Repairing, Cleaning and Disinfecting Hand Dug Wells | Bleach

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Hand dug wells may need repairing, cleaning and disinfecting after inundation by flood water, inundation of seawater as in the case of a tsunami, materials entering as the result of mudslides or as a result of hurricanes, or simply after long periods of limited maintenance or neglect. If work has been undertaken on the well to try to increase its yield through, widening or lining the well, then cleaning and / or disinfection will also be appropriate. This Technical Brief identifies the process for repairing, cleaning and disinfecting hand dug wells and also discusses the OXFAM kits which can be used for these processes.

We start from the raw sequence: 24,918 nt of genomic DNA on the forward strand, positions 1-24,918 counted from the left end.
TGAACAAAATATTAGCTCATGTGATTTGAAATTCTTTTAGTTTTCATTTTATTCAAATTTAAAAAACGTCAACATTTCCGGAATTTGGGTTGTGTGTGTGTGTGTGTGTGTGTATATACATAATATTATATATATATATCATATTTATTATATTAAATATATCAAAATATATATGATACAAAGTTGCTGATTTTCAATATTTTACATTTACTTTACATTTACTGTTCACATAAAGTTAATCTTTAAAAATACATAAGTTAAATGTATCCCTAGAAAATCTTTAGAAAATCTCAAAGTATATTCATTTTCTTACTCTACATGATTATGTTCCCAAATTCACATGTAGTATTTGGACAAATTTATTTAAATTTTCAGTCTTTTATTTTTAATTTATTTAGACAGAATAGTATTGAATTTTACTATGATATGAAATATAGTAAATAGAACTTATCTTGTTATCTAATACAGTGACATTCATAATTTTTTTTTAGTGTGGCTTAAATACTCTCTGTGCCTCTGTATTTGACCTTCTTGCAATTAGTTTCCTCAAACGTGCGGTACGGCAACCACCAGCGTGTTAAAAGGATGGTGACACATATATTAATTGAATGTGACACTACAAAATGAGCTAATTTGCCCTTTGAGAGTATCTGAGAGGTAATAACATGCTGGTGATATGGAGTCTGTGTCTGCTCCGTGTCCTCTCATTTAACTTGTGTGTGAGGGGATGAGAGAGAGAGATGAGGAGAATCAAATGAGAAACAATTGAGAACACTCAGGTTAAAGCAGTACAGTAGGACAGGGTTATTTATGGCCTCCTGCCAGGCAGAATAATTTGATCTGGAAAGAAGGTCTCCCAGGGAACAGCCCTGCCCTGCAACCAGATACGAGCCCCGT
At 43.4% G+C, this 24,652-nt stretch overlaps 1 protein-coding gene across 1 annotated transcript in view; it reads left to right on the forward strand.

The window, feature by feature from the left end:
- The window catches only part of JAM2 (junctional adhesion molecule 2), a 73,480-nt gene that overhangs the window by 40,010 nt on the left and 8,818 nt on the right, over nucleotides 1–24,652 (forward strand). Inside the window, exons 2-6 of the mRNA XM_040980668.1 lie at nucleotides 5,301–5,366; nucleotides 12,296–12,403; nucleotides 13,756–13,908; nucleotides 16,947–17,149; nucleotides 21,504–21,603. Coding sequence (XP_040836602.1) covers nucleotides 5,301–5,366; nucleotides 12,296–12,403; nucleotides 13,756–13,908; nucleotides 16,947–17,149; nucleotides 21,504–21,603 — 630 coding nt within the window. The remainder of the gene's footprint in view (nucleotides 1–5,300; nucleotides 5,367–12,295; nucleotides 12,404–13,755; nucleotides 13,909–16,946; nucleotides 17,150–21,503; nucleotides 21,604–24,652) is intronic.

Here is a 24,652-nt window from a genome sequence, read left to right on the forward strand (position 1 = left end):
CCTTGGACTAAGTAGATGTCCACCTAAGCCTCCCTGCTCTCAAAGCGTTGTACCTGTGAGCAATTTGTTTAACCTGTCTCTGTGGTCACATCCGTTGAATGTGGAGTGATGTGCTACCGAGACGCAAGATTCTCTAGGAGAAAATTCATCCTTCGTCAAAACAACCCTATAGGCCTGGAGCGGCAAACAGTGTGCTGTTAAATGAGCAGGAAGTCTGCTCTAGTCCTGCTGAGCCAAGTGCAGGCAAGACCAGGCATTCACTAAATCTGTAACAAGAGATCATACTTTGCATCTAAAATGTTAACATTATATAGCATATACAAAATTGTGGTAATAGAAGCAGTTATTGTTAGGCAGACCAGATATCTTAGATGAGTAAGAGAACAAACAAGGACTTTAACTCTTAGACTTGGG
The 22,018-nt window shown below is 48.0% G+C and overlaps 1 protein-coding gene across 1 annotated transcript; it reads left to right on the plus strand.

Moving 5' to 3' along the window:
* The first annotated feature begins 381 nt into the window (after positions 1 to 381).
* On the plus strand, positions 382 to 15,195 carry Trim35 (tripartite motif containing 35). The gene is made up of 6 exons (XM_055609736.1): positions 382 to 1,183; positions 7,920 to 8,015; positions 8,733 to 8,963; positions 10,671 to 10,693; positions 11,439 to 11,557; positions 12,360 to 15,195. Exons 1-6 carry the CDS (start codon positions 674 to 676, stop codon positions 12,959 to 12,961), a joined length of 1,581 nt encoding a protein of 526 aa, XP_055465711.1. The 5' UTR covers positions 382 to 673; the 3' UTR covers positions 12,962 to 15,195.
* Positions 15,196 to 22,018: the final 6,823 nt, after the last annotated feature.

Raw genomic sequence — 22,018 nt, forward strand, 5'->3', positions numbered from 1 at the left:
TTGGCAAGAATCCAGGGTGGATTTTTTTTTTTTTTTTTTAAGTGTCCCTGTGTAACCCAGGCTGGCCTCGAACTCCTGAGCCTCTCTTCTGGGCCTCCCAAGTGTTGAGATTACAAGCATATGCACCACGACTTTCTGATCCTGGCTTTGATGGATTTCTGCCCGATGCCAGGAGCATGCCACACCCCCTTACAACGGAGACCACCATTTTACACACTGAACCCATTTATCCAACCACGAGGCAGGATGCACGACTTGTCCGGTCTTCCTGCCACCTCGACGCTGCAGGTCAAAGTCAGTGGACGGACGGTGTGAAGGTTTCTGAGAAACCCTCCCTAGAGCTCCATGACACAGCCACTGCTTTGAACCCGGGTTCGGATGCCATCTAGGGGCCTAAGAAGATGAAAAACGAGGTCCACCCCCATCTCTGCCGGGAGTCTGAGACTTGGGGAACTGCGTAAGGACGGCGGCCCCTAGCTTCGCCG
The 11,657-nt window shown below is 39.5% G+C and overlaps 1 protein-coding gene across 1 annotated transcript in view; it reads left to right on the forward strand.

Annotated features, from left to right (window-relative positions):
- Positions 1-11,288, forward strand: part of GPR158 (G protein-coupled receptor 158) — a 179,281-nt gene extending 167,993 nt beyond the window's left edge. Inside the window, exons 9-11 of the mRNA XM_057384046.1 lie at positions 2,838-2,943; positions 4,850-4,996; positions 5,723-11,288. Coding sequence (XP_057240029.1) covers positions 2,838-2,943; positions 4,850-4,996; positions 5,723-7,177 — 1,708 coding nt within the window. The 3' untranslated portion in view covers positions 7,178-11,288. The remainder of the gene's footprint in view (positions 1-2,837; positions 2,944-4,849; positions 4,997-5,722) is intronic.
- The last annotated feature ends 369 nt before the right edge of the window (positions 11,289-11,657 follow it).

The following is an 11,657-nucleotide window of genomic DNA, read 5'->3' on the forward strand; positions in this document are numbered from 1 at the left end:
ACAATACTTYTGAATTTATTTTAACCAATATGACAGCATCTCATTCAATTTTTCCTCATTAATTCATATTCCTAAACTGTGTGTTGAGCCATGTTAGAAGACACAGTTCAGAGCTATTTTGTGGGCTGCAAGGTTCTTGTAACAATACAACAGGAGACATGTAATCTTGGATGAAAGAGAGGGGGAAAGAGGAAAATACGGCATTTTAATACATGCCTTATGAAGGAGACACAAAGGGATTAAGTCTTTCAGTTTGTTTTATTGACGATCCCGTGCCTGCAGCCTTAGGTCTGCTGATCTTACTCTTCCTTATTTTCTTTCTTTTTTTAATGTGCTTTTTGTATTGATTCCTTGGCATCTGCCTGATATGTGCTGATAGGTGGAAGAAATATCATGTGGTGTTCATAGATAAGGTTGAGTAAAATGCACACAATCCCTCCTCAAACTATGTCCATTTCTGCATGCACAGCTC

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  Repairing, cleaning and disinfecting hand dug wells Hand dug wells may need repairing, cleaning and disinfecting after inundation by flood water, inundation of seawater as in the case of a tsunami, materials entering as the result of mudslides or as a result of hurricanes, or simply after long periods of limited maintenance or neglect. If work has been undertaken on the well to try to increase its yield through, widening or lining the well, then cleaning and / or disinfection will also be appropriate. This Technical Brief identifies the process for repairing, cleaning and disinfecting hand dug wells and also discusses the OXFAM kits which can be used for these processes. Hand dug wells Hand dug wells can come in many forms, from simple holes in the ground with limited protection, to covered wells with a handpump for extracting the water. It is important when rehabilitating wells or cleaning and disinfecting them that wherever possible, the source of contamination will be prevented from re-entering the well. If the cause of contamination was an unusual event such as a flood, the process of cleaning and disinfection may be enough. Care should also be taken to ensure that the headwalls, drainage curtain and any protective covers are in good condition to prevent the well becoming contaminated again from every day, non-disaster related routes. Repairing, cleaning and disinfecting wells Steps to repair, clean and disinfect hand dug wells 1.Determine the history of the well from the users –how deep it was srcinally, what was the previousyield of the well versus the current yield of the welletc.2.Determine the equipment need to empty, repair,clean, disinfect and dewater the well, including theitems required to ensure the safety of workers.3.Undertake any repairs to the headwalls, drainagecurtain, sanitary seal, cover and liftingmechanisms, which are possible before emptyingand / or disinfecting the well.4.Empty the contents of the well – water, sludge anddebris.5.Repair damage to the inside of the well - deepen,undertake localised repairs to the well lining, oradd a lining depending on the need.6.Clean the walls of the well using a 200 mg/l chlorinesolution and long handled broom.7.Disinfect the water in the well with a 50 – 100 mg/lchlorine dosage (depending on the level of contamination), and leave for a minimum of 30minutes.8.Dewater the well and allow it to fully recharge.9.After recharge check the chlorine residual in the water.10.Where necessary repeat the process of dewateringand recharging the well until, the chlorine level hasreduced to 0.5mg/l or below.11.Make any final repairs to the well cover and waterlifting mechanism. Safety Care must be taken when working around or inside of wells. Risks when repairing and maintaining wells a)Poisonous gases, particularly carbon monoxide, canenter the well from diesel or petrol engines poweringpumps.b)Inhaling chlorine gases when cleaning the walls of thewell. Wherever possible the walls of the well should becleaned from the surface using a long handled brush.c)Incoming water filling up the well and a person insidenot being able to exit the well quickly enough.d)Items falling into the well from the surface or collapseof the well walls if not lined or protected.e)People falling into the well from the surface if the welldoes not have a headwall or other protection.f)Faulty equipment such as ladders, ropes, tripods,hooks, buckets. OXFAM Technical Briefs – Repairing, cleaning and disinfecting hand dug wells 1  Health & safety good practice 1.Under no circumstances must a diesel or petrolpowered pump or its associated engine be loweredinto a well and their gases must be diverted awayfrom the well even when they at ground level. Thisis essential as carbon monoxide is heavier than airand can sink to the lowest level. This could causeasphyxiation and death to the workers inside thewell. Many people have died inside wells fromcarbon monoxide poisoning.2.People involved in well repair, cleaning anddisinfection should be fully trained on the risks andgood health and safety practice.3.Use a well tripod or other locally developedstructure to facilitate safe entry to and exit fromthe well for the people removing debris or repairinginside the well. This is particularly useful for deeperwells.4. 5. hould be kept clear of objects 6. The working area should be fenced, a kerb constructed (of there is no headwall), and at least 2m around the well swhich could fall in. Keep a reliable person on top of the well at all times when people are in the well to operate the ladders. 8. twigs/branches can help to clear then hygienic r and can also be used to desludge pit latrines. winch system. Secure any 7.Keep the well ventilated.No smoking, matches, or naked lights except foruse to test the air by lowering a lighted candle intothe well prior to entry. If the flame extinguishesthen do not enter the well. Lowering and raising alarge brush of air in a well. Repair / improve structures Consider potential contamination routes to the well and make any appropriate repairs to the headwalls, sanitary seal, drainage curtain, cover, lifting mechanism and fencing, to ensure that the well will remaiafter cleaning and disinfecting the well. Removing dirty water and sludge Hurricanes, floods and other natural disasters can leave wells filled with sludge and other debris. These wells will require specialised pumps to remove the sludge and debris as normal dewatering pumps will quickly become damaged. OXFAM has a portable desludging / dewatering pump kit (see box) which can dewater wells to a depth of about 15m. It can cope with solids up to 50mm in diameteWhen well depths aredeeper than 15m, two of these pumps can beattached in series to reacha maximum depth of about35m. Submersible dewatering / desludging pump with generator, Code WSDP/6 Submersible dewatering / desludging pump with generator – OXFAM Code WSDP/6 ã Lightweight electrical dewatering pump kit for handlingheavily contaminated water with solids up to 50 mm indiameter. ã The maximum head of the Heron pump is 20m. Thispackage is designed to dewater wells at around a depthof 15 m. If higher heads are required, then twoWSDP/6s can be coupled together to give a maximumhead of 40 m (7 m 3  /hr at 35 m head). ã This pump does not pump air, but it does not need tobe submersed to pump, as with the second pump whenpumping in series. But when switching on there shouldalways be water in the pump chamber or the seals willburn out after 1–2 minutes. ã The purpose of the base plate is to prevent the legs of the pump sinking into the mud causing the impeller totry and drill itself downwards, which results in the pumpbecoming clogged up. If the base plate is not presenteither suspend the pump just above the muddy bottom,turn it on its side or put it in a large perforated bucket. ã If the pump is near its maximum pumping depth thecanvas layflat may need to be attached to a stake at thetop of the well to prevent sliding back into the well. A hose connector can be attached to the end of the layflatto make it easier to tie to a stake. ã The Heron pump can be used for desludging latrine pits. Well tripod Kit, codeWT6/1 OXFAM Technical Briefs – Repairing, cleaning and disinfecting hand dug wells 2 People who enter inside the well should wear safety helmets and have rope securely fastened to them  Dewatering a well with a dewatering pump and compressor Dewatering when there is no sludge The traditional method of dewatering a well is to use large buckets to bale the water out manually. The buckets can be suspended and lowered into and raised from the well using the tripod and winch. A limitation of this method is where the yield of the well is too high to allow the water to be removed quickly enough manually and hence it will not be possible to reach the bottom of the well for cleaning, deepening or repair. Where the well was simply inundated with water or simply needs emptying for cleaning or deepening purposes, an engine with compressor and an electric submersible pump can be used. However, care must be taken not to damage the cables and hence risk electrocution if the cable touches water in the well. If there is no need to remove debris from the bottom of the well or to repair the well, then it is not necessary to dewater before disinfecting it. Removing solid materials / deepening hand dug wells / repair Once the well has been emptied, and water is being removed, debris can be manually excavated from the bottom of the well and then lifting it to the surface in buckets using a winch. Minor repairs can be made to the lining of the well or more major works can be undertaken to deepen the well, or to line a well which was previously unlined. If there is time and it is felt appropriate, then this could also be an opportune moment to upgrade an open well to improve its cover or lifting mechanism, but this is probably not appropriate in the early stages of a fast onset emergency. Whilst inside the well inspect the lining for any cracks, particularly in the first few meters from the ground surface, which should be sealed to prevent ingress of contaminated water from the surface. To repair cracks, chisel out the area around the crack and use a stiff mortar (mix 1:3 cement to sand) and keep wet for 24 hours before putting the well back into operation. Cleaning the walls of the well Using a long handled firm broom (with extensions made from thin GI pipe and sockets if necessary) clean the sides of the well with a chlorine solution of 200mg/l (refer to the section on the following page for details of how to make up this solution). Where the well is shallow enough undertake this process from outside of the well, but if there is a need to enter into the well then particular care must be taken as the strong chlorine solution will give off dangerous gases. The person undertaking the work must wear protective clothing, including gloves, overalls, goggles and a face mask with a filter. Wherever possible, also provide a strong air flow inside the well, such as through making locally designed bellows to blow fresh air into the well during the process. The strong chlorine solution should remain on the walls of the well for at least 30 minutes before allowing the well to refill. OXFAM Technical Briefs – Repairing, cleaning and disinfecting hand dug wells 3  Disinfecting the well When the well has recharged the water should be treated with a chlorine solution which will leave a free residual of 50mg/l in the well (or up to 100mg/l in particularly bad conditions). The chlorine should be allowed to stand in the water for at least 30 minutes, but preferably several hours, before it is pumped out from the well. To mix the chlorine solution in the well, use a clean rock on the end of a long rope and move the rock around in the water, lifting it up and down while moving it around the well. An alternative method to mix the solution is to use a bucket and keep on drawing water and then pouring it back into the well. For effective chlorination, ideally the water should have a turbidity of < 5TU and a pH of > 6.0 and <8.0. Use a pooltester with Phenol Red tablets and turbidity tube to test these parameters. If the water is found to have a pH of less than 6.0, hydrated lime can be added. But with such a high dosage of chlorine (50mg/l or above) and a long retention time (over 30 mins and preferably several hours), there should be no problem if the pH is >8.0, unless the pH is significantly higher. If the turbidity of the water in the well is >5TU, then the well can be dewatered and recharged before chlorination to ensure effective chlorination. However, with the high dosage, the chlorination should be effective against some turbidity. If unable to reduce the turbidity < 5TU and in doubt, increase the dosage from 50mg/l. Preparing the chlorine solutions Preparation of 1 litre of 1% chlorine solution (1% chlorine solution has 10g / litre, or 10,000 mg/l, or 10 mg/ ml), Ref: Davies & Lambert, 2002, 2 nd  Edition Chlorine source Available chlorine % Quantity required Approx measure High Test Hypochlorite (HTH) granules 70 14g 1 heaped teaspoon Bleaching powder 34 30g 2 heaped teaspoons Stabilized tropical bleach 25 40g 3 heaped teaspoons Liquid household disinfectant 10100ml7 tablespoonsLiquid laundry bleach 5 200ml 14 tablespoons  Antiseptic solution 1 1 litre No need to adjust as it is a 1% solution Important tips for using chlorine 1.The strength of chlorine reduces quite rapidly overtime and hence some allowances should be madefor the age of the chlorine.2.Do not mix chlorine in a metal container aschlorine reacts with metal.3.Chlorine is a hazardous chemical and should behandled with care. It can irritate skin and eyes andHTH powder or strong solutions produce gaseswhich are dangerous to breathing.4.Chlorine must be stored in a cool, dry, wellventilated and dark location and should not bestored in the same room which a night watchmanis using for sleeping in. Calculating how much chlorine is required  A 1% stock solution made up as in the table above, has approximately 10g/l = 10 mg/ml of active chlorine. To make a 200 mg/l solution for cleaning the well walls:  Add the following volume of 1% soln. to 1 litre of water 200 mg/l = 20 ml / each litre of water 10 mg/ml Calculate the volume of the water in the well using the following equation:  Vol of water in the well = 3.14 x Dia 2  x depth of water 4 Measure the depth of the well using a rock on the end of a piece of rope. Drop the rock slowly to the bottom of the well. When the rope is withdrawn from the water, the wet part of the rope can be measured to determine the depth. To obtain 50 mg/l of free chlorine in the well, then for each 1m 3  of water (1,000 litres): a)Using a 1% solution: Use 1,000 l x 50 mg/l = 5,000 ml = 5 litres of 1% soln 10 mg/ml b)Using 70% HTH (which has 70% active chlorine) andusing a heaped tablespoon to measure it (which equates approximately to 14g per spoon): Quantity of chlorine required = (dosage x volume of water) (chlorine % x 10) So, for 1,000 litres, the qty required is: Qty of HTH = 50 mg/l x 1,000 litres = 71.4 mg 70% x 10 1 heaped tablespoon = approx 14g Number of heaped tablespoons required = 71.4 / 14 = 5.1   OXFAM Technical Briefs – Repairing, cleaning and disinfecting hand dug wells 4